At 5:30am we departed confident in our approach; all we had to do was get over the pass road that led out of the Kathmandu valley- easy. Stopped. The driver walked up the road to assess the situation, Angin talked to other stranded locals, and I took a pee beside the road.  Ultimately the driver came back and said “Maybe”, which should have been my first clue. We pulled out of line and started slowly driving forward up the wrong side of the road-past dozens of mostly busses and other commercial vehicles who’s occupants looked on in puzzlement. As we moved ahead , I first saw Nepali police in full riot gear (not good), then I saw the Nepali Army which was more heavily armed (more not good) but looking particularly casual.  Finally we were close to the top of the hill where the road bottlenecked and made for a perfect place for the blockade.  They saw us, and as our car was about to be mobbed.  I yelled to our driver: Turn the fuck around and get us out of here”.  To late.  Crowds of young, wanting to be upset, men  is a situation that one should ALWAYS avoid – Broke that rule.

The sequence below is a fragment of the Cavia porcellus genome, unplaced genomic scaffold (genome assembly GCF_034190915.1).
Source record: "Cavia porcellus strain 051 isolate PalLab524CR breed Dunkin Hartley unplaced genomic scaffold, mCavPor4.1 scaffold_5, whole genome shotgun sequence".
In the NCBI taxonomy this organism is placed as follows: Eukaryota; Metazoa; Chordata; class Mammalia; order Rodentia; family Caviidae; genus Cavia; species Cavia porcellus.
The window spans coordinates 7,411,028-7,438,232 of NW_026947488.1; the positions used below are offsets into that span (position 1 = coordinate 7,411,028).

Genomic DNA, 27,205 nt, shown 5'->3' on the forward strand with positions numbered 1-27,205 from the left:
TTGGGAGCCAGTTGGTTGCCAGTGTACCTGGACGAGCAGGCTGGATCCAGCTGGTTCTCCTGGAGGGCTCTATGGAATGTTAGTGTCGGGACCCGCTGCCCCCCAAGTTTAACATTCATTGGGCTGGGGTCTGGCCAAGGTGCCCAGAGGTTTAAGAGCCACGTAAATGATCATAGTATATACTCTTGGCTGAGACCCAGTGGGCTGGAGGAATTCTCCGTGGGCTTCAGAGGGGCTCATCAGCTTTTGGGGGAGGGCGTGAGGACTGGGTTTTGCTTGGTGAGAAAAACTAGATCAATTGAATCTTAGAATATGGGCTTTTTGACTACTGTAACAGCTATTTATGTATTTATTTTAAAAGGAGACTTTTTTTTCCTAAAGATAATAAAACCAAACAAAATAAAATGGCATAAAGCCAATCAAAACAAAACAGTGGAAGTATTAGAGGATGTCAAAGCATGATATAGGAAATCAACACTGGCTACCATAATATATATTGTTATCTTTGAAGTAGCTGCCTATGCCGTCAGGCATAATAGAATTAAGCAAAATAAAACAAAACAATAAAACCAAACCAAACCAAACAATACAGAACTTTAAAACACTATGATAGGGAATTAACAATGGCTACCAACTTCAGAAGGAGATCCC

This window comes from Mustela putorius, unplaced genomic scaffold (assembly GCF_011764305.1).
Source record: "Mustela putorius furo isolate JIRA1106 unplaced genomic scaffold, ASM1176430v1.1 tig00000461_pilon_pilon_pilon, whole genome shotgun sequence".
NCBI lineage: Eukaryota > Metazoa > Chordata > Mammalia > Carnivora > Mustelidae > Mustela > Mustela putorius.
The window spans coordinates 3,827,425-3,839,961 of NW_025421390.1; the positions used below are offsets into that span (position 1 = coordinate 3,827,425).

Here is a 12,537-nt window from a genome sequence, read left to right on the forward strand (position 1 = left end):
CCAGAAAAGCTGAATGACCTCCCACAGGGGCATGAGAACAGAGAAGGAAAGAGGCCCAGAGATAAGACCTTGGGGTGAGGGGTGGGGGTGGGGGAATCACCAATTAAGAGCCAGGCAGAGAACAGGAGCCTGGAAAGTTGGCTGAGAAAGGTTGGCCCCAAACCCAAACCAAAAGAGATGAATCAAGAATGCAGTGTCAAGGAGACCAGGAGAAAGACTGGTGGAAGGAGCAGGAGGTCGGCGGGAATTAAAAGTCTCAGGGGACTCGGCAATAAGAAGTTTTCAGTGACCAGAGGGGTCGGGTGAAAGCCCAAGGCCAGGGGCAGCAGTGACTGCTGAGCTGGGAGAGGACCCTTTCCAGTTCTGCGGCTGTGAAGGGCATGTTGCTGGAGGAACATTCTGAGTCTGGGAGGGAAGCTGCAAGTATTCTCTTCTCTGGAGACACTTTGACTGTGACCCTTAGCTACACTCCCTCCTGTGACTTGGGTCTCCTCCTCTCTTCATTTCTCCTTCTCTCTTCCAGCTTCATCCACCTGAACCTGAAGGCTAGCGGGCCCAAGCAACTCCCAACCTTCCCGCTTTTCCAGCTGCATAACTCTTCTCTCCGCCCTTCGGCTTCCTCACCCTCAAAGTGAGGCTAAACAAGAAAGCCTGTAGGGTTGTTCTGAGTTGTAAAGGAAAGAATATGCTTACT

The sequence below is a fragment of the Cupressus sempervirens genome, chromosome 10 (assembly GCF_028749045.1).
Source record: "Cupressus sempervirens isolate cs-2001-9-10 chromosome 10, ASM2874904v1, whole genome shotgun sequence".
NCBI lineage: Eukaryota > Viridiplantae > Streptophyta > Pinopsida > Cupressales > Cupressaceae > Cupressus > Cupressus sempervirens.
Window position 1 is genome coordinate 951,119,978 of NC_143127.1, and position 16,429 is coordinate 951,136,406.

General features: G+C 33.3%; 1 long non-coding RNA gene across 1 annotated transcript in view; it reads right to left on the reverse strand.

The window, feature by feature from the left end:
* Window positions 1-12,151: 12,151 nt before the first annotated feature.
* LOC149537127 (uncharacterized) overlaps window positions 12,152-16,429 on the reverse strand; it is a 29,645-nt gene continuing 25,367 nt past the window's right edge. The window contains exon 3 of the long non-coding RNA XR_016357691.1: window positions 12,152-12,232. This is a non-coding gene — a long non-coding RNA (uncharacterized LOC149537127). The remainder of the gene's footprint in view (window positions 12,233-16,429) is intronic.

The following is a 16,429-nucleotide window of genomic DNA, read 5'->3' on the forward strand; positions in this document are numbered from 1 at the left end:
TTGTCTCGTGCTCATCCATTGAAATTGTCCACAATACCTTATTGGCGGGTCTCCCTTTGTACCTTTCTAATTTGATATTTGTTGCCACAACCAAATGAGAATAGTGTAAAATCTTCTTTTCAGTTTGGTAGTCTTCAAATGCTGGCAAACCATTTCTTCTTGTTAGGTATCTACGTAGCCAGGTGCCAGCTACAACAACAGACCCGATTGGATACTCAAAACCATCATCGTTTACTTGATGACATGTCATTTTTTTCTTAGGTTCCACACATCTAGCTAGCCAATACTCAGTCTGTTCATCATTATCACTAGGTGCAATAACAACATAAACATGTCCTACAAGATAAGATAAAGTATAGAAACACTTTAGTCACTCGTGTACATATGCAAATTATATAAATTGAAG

Now Nepali’ people are typically soft spoken unless they are yelling into a phone (as the connections are always poor), and apparently unless they are trying to negotiate a car and its stupid passenger out of a potential riot. Initially I was paralyzed and sat frozen in fear.  Then I realized that this car was of no protection so I might as well do something.  So I casually put my camera under my arm, rolled down my window, put my arm on the window ledge and said “Namaste” to the first pissed off guy who got in my face.  That helped calm him down – generally the Nepali people are REALLY friendly and certainly not aggressive. “Strike, Maoist strike, you understand strike” he said.  “Yes I course” I said nonchalantly.  “Me American, strike is good, Martin Luther King is good, Che Guevara (they love this guy in Nepal but based on my inquires most do not know who he was) is good.  But blocking the road…not so good.  And I do not understand – The revolution is over, and I thought you guys won?”  My driver was still shouting with the guys on the right, and the crowd grew as people wanted to see who was tying to “run” the road block.  About that time, I saw the comforting  blaze of a UN human rights observer on the back of a vest.  He was obviously not going to intervene, but I was glad he was watching nonetheless.   Maybe he would document my less than heroic demise.